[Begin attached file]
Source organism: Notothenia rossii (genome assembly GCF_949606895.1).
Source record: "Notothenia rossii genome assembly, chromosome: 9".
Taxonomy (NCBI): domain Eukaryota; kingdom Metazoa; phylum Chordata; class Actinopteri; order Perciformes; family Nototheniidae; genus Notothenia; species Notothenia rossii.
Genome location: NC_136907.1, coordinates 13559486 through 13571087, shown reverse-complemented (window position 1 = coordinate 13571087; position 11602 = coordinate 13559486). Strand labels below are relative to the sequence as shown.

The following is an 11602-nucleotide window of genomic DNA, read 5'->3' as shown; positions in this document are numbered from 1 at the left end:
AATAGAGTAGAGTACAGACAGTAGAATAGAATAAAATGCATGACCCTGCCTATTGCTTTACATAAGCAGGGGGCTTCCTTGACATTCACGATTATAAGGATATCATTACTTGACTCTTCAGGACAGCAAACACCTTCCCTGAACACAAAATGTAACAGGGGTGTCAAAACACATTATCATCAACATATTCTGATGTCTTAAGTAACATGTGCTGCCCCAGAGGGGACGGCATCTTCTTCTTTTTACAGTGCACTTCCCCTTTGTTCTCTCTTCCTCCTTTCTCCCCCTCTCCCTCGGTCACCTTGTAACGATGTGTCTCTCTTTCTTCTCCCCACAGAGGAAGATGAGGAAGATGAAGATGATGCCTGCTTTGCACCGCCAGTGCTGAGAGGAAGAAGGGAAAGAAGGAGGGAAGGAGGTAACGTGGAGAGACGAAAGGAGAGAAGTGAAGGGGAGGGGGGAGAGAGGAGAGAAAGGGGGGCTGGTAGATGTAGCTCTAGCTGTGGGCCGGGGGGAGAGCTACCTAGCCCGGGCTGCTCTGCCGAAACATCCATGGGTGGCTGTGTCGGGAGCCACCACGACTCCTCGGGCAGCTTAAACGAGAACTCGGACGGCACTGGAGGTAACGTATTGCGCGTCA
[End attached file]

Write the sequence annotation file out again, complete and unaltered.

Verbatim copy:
Source organism: Notothenia rossii (genome assembly GCF_949606895.1).
Source record: "Notothenia rossii genome assembly, chromosome: 9".
Taxonomy (NCBI): domain Eukaryota; kingdom Metazoa; phylum Chordata; class Actinopteri; order Perciformes; family Nototheniidae; genus Notothenia; species Notothenia rossii.
Genome location: NC_136907.1, coordinates 13559486 through 13571087, shown reverse-complemented (window position 1 = coordinate 13571087; position 11602 = coordinate 13559486). Strand labels below are relative to the sequence as shown.

The following is an 11602-nucleotide window of genomic DNA, read 5'->3' as shown; positions in this document are numbered from 1 at the left end:
AATAGAGTAGAGTACAGACAGTAGAATAGAATAAAATGCATGACCCTGCCTATTGCTTTACATAAGCAGGGGGCTTCCTTGACATTCACGATTATAAGGATATCATTACTTGACTCTTCAGGACAGCAAACACCTTCCCTGAACACAAAATGTAACAGGGGTGTCAAAACACATTATCATCAACATATTCTGATGTCTTAAGTAACATGTGCTGCCCCAGAGGGGACGGCATCTTCTTCTTTTTACAGTGCACTTCCCCTTTGTTCTCTCTTCCTCCTTTCTCCCCCTCTCCCTCGGTCACCTTGTAACGATGTGTCTCTCTTTCTTCTCCCCACAGAGGAAGATGAGGAAGATGAAGATGATGCCTGCTTTGCACCGCCAGTGCTGAGAGGAAGAAGGGAAAGAAGGAGGGAAGGAGGTAACGTGGAGAGACGAAAGGAGAGAAGTGAAGGGGAGGGGGGAGAGAGGAGAGAAAGGGGGGCTGGTAGATGTAGCTCTAGCTGTGGGCCGGGGGGAGAGCTACCTAGCCCGGGCTGCTCTGCCGAAACATCCATGGGTGGCTGTGTCGGGAGCCACCACGACTCCTCGGGCAGCTTAAACGAGAACTCGGACGGCACTGGAGGTAACGTATTGCGCGTCA